Most of my edits also include adding at least one new scene, which also helps. But balance is something I struggle with all the time.
I am incredibly honored Caroliena, thank you for mentioning me. Like you I create better then I edit. Right now I am beginning a new manuscript and I live it so vividly in he beginning I have to put away my edits on a past manuscript until I am deep into the writing process. Once I am comfortable, I really like your suggestion of designating certain days a week. I think I will try that. Have a lovely rest of your week 🙂
I like the idea of allotting specific days to each task. I’ve never tried that. I wonder if it would work for me? Thanks for the great post, Caroliena!
Sticking to the schedule is difficult. I have a day planner (who doesn’t like crossing off completed items?) and I’ll add “Write for one hour” or “Revise for one hour.” If I have a nebulous mental goal of “more writing”, it never happens.
Thanks for sharing your method. I’ll visit your setting up a routine blog and keep my fingers crossed.
I think I have the most difficult time with keeping my drafting and editing processes separate. I cannot not-edit as I draft. And since every time I start a new day of drafting, I must read the previous scene I had been working on to get my train of thoughts onto track, I end up spending almost as much time editing as I do drafting. Keeping separate days of the week for each task seems like a systematic solution. I think I maybe able to work with that since it would allow me to dip into both activities on a regular basis without usurping on the time allocated to either. Thanks for the idea!
I’m great at making plans but terrible at sticking to them. I need to try and get back into a regular routine and stick to it 🙂
I got to a point in one work in progress where I was 2/3rds of the way through the story, then I went back to the beginning and started editing! After that two additional plot bunnies derailed me. My work process is chaos.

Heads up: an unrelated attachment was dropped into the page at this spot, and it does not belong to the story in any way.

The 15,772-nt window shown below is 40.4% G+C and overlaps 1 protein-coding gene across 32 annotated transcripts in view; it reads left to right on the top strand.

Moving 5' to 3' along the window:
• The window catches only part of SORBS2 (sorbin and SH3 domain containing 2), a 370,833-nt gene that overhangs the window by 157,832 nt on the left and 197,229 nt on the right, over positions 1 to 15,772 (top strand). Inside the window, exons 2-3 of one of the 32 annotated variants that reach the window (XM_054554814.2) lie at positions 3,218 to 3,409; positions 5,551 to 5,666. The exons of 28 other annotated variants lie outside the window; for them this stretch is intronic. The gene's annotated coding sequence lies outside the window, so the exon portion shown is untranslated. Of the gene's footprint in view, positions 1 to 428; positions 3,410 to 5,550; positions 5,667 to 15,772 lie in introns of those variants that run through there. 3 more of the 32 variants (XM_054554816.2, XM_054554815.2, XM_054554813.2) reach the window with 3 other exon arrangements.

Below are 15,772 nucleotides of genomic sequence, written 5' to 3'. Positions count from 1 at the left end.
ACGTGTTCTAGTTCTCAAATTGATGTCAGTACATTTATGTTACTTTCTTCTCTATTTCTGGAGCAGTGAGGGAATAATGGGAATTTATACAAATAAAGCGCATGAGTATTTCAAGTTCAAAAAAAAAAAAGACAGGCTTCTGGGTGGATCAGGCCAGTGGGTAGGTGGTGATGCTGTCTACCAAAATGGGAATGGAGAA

I’m great at making plans, but find some tasks take a lot longer than I’d planned … which puts me behind on my plan. It’s nice to know that we all have problems, even if they are slightly different problems.
Having a deadline helps me stick to a schedule, even it it’s a self imposed deadline. I love to edit, so I tend to spend more time there than I should.
I know exactly what you mean. I’m struggling with my current WIP and I’m doing tons of other things so I will be too “busy” to work on it. (for example, yesterday I wasted most of the day organizing a planner.)
Fortunately, I have an awesome CP who won’t leave me alone.
Sounds like you have all the answers. hehehe
Anna from elements of emaginette
Like Raimey I like the idea of scheduling for days of the week. I also love using your favorite aspects of writing as the reward for doing the parts you dislike.
Everyone is so different. The trick is finding what works for you. For me, I absolutely must have a routine; that thing is HOLY. If my environment changes even a little, it throws me. This would smother other people though. And it’s so true that you have to keep the joy in your work, and always make room for doing the stuff you like best!
Free Writing Events Blog: http://micascottikole.com/2017/09/19/wdc17-creating-character-web-authortoolbox/
I do the same thing, because I love writing more that editing. I currently have four manuscripts in various stages of completion. I have committed to making one ready for publication before moving on to the others. I try to do certain things on certain days too.
Thanks for sharing!
HI Caroliena, thank you for your thoughts. I find balancing to be an ongoing battle too. I can’t focus on more than one story at a time with much success but then I write novels, not short stories. (And I do sometimes let my pen wander). Making sure I have a plan and schedule make a huge difference to me and I find it disconcerting when that schedule gets interrupted.
Thanks for the ideas and strategies to make my writing life more manageable!